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Reverse the Bucket List, Find Out What You Really Want

January 7th, 2015 | no comments

imagesWe’ve turned the corner on yet another year and based many of the conversations I’ve had it sounds like 2014 was a big one for a lot of you. Let’s just stop an appreciate that!

If you’re like me and get super stoked on new visions, ideas and plans, it’s easy to race into the next thing full speed ahead, heels on fire with the feelings of possibility and hope. But if we race past our chance to digest the experiences we’ve had, we can miss the whole point of racing toward them in the first place.

At a conference I went to recently I was introduced to the idea of a reverse bucket list as a way to practice greater contentment, happiness and gratitude. I love the idea!

Basically, instead of making a bucket full of things you want to accomplish, you create a bucket list of things you’ve already done. So I decided to make a reverse bucket list of all I’ve accomplished, gained and experienced in 2014, and wow, not only did my gratitude levels go way up, but I also got some really clear guidance for this next year.

As I wrote this list I realised “accomplishment” meant anything I felt proud about doing. Some of it was sexy and exciting like teaching retreats in Bali, exploring New Zealand or successfully developing and teaching new programs. Other things were less sexy, but powerful accomplishments non the less, like getting out of a relationship that not longer served me and actively working through some of my long held limiting beliefs.

Once I wrote that list I made another list that simply said, “How did all of these things make me feel?”

I’m reading a fantastic book right now called “The Desire Map” by Danielle Laporte. She says, “Knowing how you want to feel is the most potent clarity you can have. Generating those feelings is the most powerful thing you can do with your life.”

Looking at my 2014 bucket list and really reflecting on how each of those things made me feel clarified how I want to feel, as well as how I don’t want to feel. Words like empowered, connected, inspired, focused, expansive, creative, wiser, discerning popped up…but when I got really honest with my self, so did words like tired, stressed and ungrounded.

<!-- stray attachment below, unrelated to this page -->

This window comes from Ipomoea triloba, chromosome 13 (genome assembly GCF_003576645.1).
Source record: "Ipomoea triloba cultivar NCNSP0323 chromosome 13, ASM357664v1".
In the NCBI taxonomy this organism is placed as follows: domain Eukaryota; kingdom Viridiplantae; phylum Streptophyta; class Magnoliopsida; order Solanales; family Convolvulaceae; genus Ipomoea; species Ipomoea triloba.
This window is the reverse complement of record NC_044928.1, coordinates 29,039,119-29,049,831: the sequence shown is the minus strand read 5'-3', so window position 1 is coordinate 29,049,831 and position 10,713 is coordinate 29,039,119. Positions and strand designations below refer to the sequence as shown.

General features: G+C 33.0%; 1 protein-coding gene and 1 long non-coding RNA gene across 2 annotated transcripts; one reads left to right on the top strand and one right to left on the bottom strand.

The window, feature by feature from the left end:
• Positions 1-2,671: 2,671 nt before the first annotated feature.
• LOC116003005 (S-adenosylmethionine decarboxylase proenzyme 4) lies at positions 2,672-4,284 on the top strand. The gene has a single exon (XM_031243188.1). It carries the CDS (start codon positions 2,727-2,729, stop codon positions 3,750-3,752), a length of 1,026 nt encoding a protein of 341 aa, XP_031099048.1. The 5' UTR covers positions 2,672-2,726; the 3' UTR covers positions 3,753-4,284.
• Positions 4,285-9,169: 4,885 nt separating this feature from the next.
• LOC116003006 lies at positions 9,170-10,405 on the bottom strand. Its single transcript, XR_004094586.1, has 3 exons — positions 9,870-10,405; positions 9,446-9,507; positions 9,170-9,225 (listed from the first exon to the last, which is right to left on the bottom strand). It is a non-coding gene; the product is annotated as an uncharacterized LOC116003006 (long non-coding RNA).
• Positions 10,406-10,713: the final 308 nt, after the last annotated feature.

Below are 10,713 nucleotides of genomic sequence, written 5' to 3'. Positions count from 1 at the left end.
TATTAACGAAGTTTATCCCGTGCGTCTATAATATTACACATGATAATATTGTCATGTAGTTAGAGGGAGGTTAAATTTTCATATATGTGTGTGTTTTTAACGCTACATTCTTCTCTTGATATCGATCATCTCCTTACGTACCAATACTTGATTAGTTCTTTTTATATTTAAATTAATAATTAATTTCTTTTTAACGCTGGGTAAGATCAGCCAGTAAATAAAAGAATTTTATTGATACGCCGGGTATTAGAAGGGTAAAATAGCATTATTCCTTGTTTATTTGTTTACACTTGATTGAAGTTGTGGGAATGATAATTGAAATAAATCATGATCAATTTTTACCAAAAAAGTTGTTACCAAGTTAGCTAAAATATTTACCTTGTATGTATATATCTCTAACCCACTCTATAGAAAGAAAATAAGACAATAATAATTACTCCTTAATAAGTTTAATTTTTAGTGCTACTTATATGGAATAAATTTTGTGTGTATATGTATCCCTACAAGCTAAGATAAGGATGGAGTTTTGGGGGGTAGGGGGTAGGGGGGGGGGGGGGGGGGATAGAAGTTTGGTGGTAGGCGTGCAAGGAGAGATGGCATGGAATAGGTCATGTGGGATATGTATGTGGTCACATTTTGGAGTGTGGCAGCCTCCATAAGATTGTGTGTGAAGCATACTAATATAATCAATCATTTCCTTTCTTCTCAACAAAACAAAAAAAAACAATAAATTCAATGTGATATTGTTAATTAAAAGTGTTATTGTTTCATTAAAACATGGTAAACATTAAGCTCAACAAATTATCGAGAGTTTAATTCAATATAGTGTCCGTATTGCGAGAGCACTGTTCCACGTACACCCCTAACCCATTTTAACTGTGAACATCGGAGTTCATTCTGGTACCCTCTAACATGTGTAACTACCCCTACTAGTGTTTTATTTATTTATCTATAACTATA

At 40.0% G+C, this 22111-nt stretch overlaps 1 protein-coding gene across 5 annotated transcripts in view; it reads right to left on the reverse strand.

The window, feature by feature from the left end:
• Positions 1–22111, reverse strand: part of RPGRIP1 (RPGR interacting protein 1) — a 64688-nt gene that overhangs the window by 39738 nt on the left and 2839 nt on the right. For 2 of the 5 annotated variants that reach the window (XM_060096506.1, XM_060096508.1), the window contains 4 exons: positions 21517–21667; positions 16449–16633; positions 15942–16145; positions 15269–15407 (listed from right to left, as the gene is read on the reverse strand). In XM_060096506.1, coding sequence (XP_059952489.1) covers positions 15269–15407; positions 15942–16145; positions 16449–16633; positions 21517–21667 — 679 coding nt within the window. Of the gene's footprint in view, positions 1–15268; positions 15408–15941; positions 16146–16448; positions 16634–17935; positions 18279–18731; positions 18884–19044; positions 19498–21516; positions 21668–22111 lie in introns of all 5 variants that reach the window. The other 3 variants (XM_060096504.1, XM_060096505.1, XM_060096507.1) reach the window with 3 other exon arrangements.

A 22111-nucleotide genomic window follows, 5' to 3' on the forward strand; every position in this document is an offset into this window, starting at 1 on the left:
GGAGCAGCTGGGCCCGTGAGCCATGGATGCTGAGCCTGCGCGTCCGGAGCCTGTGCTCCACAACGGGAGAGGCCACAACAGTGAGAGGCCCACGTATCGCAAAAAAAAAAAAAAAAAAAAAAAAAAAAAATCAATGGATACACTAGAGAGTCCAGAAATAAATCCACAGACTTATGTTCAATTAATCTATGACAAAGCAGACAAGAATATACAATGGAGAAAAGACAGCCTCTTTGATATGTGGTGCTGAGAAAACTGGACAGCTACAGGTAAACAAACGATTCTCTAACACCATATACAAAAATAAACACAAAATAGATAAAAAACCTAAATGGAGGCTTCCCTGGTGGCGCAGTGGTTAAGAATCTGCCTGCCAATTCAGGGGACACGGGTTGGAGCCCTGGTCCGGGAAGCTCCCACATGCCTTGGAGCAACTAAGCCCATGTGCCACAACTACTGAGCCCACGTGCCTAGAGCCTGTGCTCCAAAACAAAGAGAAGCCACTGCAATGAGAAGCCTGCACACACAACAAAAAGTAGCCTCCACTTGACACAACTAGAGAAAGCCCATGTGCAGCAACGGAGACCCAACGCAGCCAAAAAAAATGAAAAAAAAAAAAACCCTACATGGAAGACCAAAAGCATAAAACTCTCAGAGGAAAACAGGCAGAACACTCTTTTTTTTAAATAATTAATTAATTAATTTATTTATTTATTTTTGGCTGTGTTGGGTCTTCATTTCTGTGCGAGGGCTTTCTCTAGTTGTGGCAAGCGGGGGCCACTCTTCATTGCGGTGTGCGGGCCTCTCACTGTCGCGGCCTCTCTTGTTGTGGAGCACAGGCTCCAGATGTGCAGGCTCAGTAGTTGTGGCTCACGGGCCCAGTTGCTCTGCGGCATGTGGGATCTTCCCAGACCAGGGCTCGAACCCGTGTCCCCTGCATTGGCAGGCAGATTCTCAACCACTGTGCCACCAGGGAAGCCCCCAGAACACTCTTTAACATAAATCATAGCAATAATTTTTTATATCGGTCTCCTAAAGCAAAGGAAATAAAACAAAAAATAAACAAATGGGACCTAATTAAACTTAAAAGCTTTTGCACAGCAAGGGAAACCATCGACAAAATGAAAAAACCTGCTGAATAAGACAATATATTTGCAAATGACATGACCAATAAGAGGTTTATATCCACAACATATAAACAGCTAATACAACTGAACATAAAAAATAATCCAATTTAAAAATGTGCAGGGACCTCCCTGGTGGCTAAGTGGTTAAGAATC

My fiery heels are already making plans for 2015, but I’m pulling the reins in a little to ask if these goals I’m racing toward actually generate the feelings and lifestyle I truly long for.

About a year ago I was listening to a lecture my Ayurvedic teacher gave on what’s called the wisdom body in Yoga, the Visnamayakosha. She suggested a simple daily practice to stay in touch with the wisdom body— at the end of each day ask, “What did I learn today, and how can I use that wisdom tomorrow?” I wrote this in big letters on a piece of paper and tacked it to the pin board next to my bed (it always seems to get bigger at just the right moments).

I decided to make one more list for 2014 based on this, “What did I learn in the past year, and how can I use this wisdom in this upcoming year?”

Some of my bullet points include:

  • Trust my intuition
  • Speak my truth
  • Find work/life balance
  • Create schedules
  • Believe in myself
  • Simplify
  • Give from my heart

Taking the time to reflect on the past year can reveal what our deeper desires are and if our methods for achieving them actually work or where we can adjust our perspective and actions. It’s a perfect way to prep for intention setting for 2015.

I’m teaching two FREE workshops this Sunday all about how to set new years resolutions from the heart based on yogic principles (see details below). One at 8am at the Lululemon store in Warringah Mall, and one at 2pm at Qi Yoga Freshwater Studio. Hope to see you there! Feel free to drag a friend along if you can, they’re community events so the more the merrier.

If you can’t make it this Sunday, no worries, I’ll be blogging on the topic next week. In the mean time, get out a pen and paper and see what your reverse bucket list for 2014 teaches you!

Make a Reverse Bucket List for 2014

  1. Make a list off all that you’ve accomplished and experienced in the last year
  2. Make a list of how all those things made you feel
  3. Ask, “What did I learn in the past year, and how can I use that wisdom in this upcoming year?”


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